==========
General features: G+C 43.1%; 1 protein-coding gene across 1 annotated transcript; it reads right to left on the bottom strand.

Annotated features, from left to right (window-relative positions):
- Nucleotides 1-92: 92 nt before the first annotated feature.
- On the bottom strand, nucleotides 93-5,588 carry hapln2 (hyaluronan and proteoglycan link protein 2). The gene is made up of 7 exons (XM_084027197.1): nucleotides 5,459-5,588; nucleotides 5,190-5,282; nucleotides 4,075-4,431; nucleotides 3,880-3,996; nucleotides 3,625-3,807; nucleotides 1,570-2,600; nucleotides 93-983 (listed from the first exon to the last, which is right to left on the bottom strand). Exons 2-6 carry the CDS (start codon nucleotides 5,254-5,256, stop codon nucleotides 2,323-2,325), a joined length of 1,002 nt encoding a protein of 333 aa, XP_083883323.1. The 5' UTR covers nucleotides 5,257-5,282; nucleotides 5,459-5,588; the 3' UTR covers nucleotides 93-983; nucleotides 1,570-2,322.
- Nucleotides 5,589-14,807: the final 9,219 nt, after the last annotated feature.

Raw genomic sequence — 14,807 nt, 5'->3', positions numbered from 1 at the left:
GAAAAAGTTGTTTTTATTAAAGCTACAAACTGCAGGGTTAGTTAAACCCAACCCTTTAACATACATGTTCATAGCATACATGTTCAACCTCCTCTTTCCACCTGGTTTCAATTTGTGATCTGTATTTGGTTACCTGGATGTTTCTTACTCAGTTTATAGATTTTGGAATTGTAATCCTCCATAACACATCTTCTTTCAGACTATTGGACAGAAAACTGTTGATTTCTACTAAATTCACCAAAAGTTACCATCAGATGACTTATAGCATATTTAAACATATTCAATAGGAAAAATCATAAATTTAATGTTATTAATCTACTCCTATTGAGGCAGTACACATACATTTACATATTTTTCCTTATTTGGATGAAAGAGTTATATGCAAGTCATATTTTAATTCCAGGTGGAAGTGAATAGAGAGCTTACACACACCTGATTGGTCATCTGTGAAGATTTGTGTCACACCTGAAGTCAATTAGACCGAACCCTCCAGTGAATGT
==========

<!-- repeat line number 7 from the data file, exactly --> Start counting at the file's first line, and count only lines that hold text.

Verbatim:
GAAAAAGTTGTTTTTATTAAAGCTACAAACTGCAGGGTTAGTTAAACCCAACCCTTTAACATACATGTTCATAGCATACATGTTCAACCTCCTCTTTCCACCTGGTTTCAATTTGTGATCTGTATTTGGTTACCTGGATGTTTCTTACTCAGTTTATAGATTTTGGAATTGTAATCCTCCATAACACATCTTCTTTCAGACTATTGGACAGAAAACTGTTGATTTCTACTAAATTCACCAAAAGTTACCATCAGATGACTTATAGCATATTTAAACATATTCAATAGGAAAAATCATAAATTTAATGTTATTAATCTACTCCTATTGAGGCAGTACACATACATTTACATATTTTTCCTTATTTGGATGAAAGAGTTATATGCAAGTCATATTTTAATTCCAGGTGGAAGTGAATAGAGAGCTTACACACACCTGATTGGTCATCTGTGAAGATTTGTGTCACACCTGAAGTCAATTAGACCGAACCCTCCAGTGAATGT